Collgen also can produce a list of pairs of words that co-occur within a user-specified word span, in any order. A numerical value is associated with each pair signifying the statistical likelihood of the words co-occurring in such a fashion.
The size of the co-occurrence output file can be reduced by use of one of two optional input files. The user can supply an .INC (include) or .XCL (exclude) file, consisting of a list of words to be included/excluded from the output of pairs of words co-occurring. For example, one could use this feature, by providing an .XCL file consisting of prepositions and other function words. The output would exclude any pair consisting of one or two function words. Output can be produced with spaces or tab-delimited.
Buildbat: now uses the familiar panel interface. You may specify
whether to use DEFAULT.MKS or any another .MKS file. The name of the
batch file created by
TACT Version 2.1.4
In addition to the existing applications, Version 2.1.4 contains 11 new programs:
ANAGRAMS: a new program that produces a list of partial or complete anagrams for a given database.
TACTFREQ: a new program that produces a list of all words that occur in a given database, with their frequency of occurrence in one of three different orders (alphabetical, reverse alphabetical, and descending frequency).
TACTSTAT: a new program that produces type-token statistics for a given database.
PREPROC: a new program that produces a set of output files relating to an input source text. The first output file is a list of distinct words. The second file is a copy of the input file with all tags, non-retained diacritics, and continuation characters removed. The third output file is a listing of all lines with tags and continuation characters in them. At the end of this file is an alphabetical listing of all reference tags found in the text.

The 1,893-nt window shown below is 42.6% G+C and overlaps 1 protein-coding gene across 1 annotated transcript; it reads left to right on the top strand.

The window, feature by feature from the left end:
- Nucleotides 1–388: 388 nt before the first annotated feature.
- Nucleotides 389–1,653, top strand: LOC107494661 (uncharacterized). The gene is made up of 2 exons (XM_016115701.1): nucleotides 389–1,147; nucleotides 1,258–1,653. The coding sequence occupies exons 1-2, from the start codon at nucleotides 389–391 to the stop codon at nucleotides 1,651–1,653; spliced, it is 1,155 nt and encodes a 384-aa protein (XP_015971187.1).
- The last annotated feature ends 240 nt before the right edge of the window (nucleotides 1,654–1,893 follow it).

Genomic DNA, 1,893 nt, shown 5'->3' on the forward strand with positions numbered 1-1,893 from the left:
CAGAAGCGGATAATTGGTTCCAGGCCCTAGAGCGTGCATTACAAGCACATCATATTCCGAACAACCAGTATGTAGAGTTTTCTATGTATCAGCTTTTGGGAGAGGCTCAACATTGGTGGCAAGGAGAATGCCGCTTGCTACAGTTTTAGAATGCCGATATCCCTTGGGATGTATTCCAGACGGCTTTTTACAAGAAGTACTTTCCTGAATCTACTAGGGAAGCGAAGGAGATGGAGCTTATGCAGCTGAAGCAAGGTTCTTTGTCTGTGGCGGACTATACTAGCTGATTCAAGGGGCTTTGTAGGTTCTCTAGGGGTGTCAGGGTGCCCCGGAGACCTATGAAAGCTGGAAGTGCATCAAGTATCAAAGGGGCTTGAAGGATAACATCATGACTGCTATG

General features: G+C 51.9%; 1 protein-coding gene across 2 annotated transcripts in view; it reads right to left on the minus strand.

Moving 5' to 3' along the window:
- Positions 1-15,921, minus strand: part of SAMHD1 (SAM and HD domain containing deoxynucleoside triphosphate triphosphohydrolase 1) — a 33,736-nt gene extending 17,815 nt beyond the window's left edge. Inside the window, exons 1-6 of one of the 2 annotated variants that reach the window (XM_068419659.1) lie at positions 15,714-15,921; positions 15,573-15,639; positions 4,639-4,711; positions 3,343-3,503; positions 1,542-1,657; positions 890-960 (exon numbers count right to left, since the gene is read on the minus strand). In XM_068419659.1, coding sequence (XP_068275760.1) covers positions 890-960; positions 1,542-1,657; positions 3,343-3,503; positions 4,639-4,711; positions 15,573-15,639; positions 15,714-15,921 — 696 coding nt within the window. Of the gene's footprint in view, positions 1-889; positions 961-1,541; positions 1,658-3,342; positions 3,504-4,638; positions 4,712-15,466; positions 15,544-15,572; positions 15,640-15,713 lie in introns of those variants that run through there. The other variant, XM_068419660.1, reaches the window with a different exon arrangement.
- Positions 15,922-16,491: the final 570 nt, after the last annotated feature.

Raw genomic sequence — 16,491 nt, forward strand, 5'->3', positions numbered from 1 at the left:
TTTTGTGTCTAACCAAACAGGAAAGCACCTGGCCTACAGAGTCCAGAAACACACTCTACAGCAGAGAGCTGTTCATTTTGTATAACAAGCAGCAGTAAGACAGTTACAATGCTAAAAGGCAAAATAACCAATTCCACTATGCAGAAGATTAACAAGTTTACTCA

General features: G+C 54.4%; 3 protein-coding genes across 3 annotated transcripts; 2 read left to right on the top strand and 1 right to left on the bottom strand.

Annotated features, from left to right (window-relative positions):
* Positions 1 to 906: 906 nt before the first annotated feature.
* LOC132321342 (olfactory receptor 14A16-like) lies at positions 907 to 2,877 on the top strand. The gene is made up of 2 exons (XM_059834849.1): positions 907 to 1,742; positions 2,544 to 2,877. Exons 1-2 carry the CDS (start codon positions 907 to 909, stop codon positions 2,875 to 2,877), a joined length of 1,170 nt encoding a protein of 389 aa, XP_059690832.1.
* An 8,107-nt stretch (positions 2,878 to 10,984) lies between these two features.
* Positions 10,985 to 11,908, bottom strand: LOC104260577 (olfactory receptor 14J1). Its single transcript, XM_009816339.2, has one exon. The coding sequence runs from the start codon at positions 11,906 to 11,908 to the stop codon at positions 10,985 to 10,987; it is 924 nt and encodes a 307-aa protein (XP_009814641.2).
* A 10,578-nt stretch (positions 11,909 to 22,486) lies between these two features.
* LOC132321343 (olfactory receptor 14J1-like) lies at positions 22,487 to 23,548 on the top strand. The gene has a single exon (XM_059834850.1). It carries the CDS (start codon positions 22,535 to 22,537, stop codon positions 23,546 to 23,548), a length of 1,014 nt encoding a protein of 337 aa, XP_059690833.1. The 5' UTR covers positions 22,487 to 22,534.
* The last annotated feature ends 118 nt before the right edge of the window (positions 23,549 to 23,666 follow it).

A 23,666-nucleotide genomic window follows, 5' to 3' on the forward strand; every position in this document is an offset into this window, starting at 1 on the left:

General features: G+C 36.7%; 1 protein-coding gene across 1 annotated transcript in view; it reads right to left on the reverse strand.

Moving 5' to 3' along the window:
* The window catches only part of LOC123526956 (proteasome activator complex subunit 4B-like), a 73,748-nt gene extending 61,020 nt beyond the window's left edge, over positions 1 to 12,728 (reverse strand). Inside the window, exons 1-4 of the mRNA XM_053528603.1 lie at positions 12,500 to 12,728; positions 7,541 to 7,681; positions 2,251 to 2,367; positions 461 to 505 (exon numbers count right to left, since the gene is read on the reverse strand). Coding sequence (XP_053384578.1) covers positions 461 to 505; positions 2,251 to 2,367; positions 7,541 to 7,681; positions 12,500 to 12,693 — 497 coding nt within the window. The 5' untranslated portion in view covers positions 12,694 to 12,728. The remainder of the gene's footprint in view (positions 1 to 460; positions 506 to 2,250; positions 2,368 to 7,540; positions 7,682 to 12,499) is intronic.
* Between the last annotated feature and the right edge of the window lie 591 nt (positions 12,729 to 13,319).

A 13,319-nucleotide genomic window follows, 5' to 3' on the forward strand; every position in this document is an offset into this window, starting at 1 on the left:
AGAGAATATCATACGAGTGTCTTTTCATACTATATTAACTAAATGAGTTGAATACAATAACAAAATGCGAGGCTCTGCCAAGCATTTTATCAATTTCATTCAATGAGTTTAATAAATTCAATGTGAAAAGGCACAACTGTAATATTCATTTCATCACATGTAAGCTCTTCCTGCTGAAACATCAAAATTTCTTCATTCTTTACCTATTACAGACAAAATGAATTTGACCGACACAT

MAKEDCT: a new program that is used to build dictionaries. The input
file is a list of distinct words produced by
TAGTEXT: a new program that supplements or replaces the word-forms in
a text with the fields from that text's dictionary or ".DCT" file, which
SATDCT: a new program that will generate a satellite dictionary for a given tagged text. The dictionary will consist of an alphabetical list of distinct forms, in user-selectable order, along with the number of occurrences of each distinct form.
FCOMPARE: a new program that compares two ASCII files, separating similar and dissimilar lines or fields. The user may choose to compare whole lines, or a particular tab delimited field within the input lines.
HSMS2TDB: a new program that produces a textual database for
Processing a text with TACT normally begins when the researcher tags or marks up an ASCII copy of the text. In most instances, mark-up helps the researcher do analysis afterwards. The researcher first uses a text-editor to insert these tags, usually within diamond-bracket delimiters. This mark-up helps one to refine word-selections and to provide reference citations to retrieved passages. TACT supports COCOA, a mark-up system based on angle bracket -- "<" and ">" -- delimiters. For most users this means that, with a little modification, the basic SGML tags will work in TACT. Refer to the TEI Guidelines and Etext Center in-house documents for information on text tagging.